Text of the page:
Scotch whisky accounts for $516.5m of total of $835m of UK products on US tariff list, writes Ian McKendrick.
Today will see the imposition of a trade barrier that the Scotch Whisky industry has not had to contend with for a quarter of a century. A 25 per cent tariff has now been imposed on US imports of single-malt Scotch whisky, following the World Trade Organization (WTO) ruling on Airbus subsidies earlier this month. Whilst the SWA and our member companies fully understand the complexity of the situation, we nonetheless find it deeply disappointing that Scotch has found itself caught up in a dispute that has had nothing to do with us.
We have argued for many months that this is very bad news for our industry. In terms of import value, UK products on the tariff list total around $835 million, with over $516.5 million of that being shouldered by Scotch Whisky.
Put simply, this means that Scotch whisky is now paying for over 60 per cent of the UK’s tariff bill, eight times more than the next most valuable UK product on the tariff list. The fact that single malts are being targeted is particularly damaging for smaller producers, who stand to be the hardest hit.
Many small Scotch whisky companies only produce single malts, and the US market has for many years been an export goal to aspire to. American consumers are big fans, and in recent years the growth and availability of single-malt brands in the US has given them more choice than ever before.
Scotch Whisky has been imported tariff-free to the United States for the last 25 years. This move undermines decades of hard work and investment which has seen sales boom in the US.
The SWA has made significant investment – over £500 million in the past five years – into production and tourism sites across Scotland. This investment, which has arisen as a result of the rising success of Scotch whisky on the global stage, has provided employment, infrastructure and tourism footfall in communities across the country, many of them rural.
The US whiskey and Scotch whisky industries are closely integrated and we trade in skills, knowledge and resources across the supply chain to craft the world’s best whiskies. As a perfect example, the UK currently spends around £70 million each year on oak ex-bourbon barrels from the US, and bourbon casks account for around 60 per cent of all the casks used for maturation in Scotland. These carefully forged and complex trading relationships all stand to be threatened by the imposition of tariffs on single malts.
EU tariff on US whiskey
Our industry is a strong supporter of free trade and open markets, which has seen the spirits industries on both sides of the Atlantic grow and prosper. We estimate that 25 per cent tariff on single malt Scotch whisky will see exports to the US drop by as much as 20 per cent in the next 12 months as the drink will become less competitive in the US market.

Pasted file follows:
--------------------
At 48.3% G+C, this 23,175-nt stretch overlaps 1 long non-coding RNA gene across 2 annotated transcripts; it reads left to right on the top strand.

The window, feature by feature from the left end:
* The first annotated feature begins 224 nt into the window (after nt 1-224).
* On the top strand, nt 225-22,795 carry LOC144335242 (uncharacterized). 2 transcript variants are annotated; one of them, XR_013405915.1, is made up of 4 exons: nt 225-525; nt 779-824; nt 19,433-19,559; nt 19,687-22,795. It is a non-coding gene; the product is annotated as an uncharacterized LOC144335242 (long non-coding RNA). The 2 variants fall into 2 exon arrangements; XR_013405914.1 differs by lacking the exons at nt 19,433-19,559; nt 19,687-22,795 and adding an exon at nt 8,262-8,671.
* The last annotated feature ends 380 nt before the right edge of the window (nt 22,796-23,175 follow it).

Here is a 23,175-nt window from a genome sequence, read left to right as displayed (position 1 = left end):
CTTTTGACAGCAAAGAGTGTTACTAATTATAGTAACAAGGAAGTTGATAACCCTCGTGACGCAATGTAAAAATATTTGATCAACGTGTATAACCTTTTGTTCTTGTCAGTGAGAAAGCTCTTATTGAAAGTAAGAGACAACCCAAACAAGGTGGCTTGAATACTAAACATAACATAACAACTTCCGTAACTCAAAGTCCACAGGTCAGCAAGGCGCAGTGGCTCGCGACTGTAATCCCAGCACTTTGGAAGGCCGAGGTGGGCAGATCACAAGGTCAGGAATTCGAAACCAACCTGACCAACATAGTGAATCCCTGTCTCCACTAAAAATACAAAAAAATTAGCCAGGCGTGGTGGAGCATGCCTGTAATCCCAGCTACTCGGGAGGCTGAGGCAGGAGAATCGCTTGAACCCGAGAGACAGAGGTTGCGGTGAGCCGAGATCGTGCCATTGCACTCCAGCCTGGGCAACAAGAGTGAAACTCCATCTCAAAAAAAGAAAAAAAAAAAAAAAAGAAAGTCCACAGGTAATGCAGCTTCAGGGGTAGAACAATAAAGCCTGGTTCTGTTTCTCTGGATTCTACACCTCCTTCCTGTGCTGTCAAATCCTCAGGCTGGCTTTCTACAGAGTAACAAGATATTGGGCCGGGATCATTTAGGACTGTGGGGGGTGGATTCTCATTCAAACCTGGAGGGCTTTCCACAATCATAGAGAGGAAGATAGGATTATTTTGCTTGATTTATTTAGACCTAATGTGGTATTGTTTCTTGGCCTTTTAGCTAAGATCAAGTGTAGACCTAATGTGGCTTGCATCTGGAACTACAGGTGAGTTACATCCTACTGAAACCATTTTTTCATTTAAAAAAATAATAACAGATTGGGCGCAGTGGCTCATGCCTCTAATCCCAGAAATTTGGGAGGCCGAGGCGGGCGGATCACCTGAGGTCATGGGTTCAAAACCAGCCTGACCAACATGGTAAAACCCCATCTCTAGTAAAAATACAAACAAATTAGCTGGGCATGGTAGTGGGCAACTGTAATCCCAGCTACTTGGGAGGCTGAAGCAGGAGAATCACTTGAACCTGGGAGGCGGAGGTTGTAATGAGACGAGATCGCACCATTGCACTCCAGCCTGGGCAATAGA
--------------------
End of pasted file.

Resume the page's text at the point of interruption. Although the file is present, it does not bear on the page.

In time, consumer choice will diminish and Scotch whisky companies will start to lose market share that has been hard-won over many decades. In Scotland and throughout our UK supply chain, we expect to see a dropping-off in investment and productivity. Ultimately, jobs could be at risk.
We expect the damage to our industry to mirror the damage caused to exports of Bourbon and American whiskies to Europe since the EU imposed a 25 per cent tariff in July 2018. That tariff has done nothing other than damage an industry very similar to, and closely linked with, our own.
Our fellow trade association counterparts in the US and the EU have pushed to illustrate why the potential imposition of tariffs on EU spirits, including Scotch whisky, would be counter-productive to industries on both sides of the Atlantic.
We stand united with US distillers and other European spirits producers and we have called on the UK, US and EU governments for many months now to find a negotiated solution to the trade disputes that have given rise to these tit-for-tat tariffs.
As collateral in an unrelated dispute, any solution must ensure that duty-free trade can resume between the UK and the US to the benefit of whisky producers, their employees, the communities we work in, and consumers everywhere.
So what needs to happen now? We now need the UK and Scottish governments to work together to ensure spirits producers can weather the storm. We want them to consider a range of support to the industry, including reducing the UK tax burden on Scotch whisky in the autumn budget. This measure will provide an important lifeline while efforts continue to remove the tariffs, demonstrating the government’s clear support of our sector.
Despite multiple pressures on the UK Government, including Brexit, this issue must not fade from the minds of ministers. Scotch whisky is the UK’s most important food and drink export.
It has long been a standout example of global export success, and the US remains our most valuable market. The progress that we – and our hardworking member companies – have made, is now at risk if government strategy does not urgently use all the powers at its disposal to remove these damaging tariffs.
Ian McKendrick is international director at the Scotch Whisky Association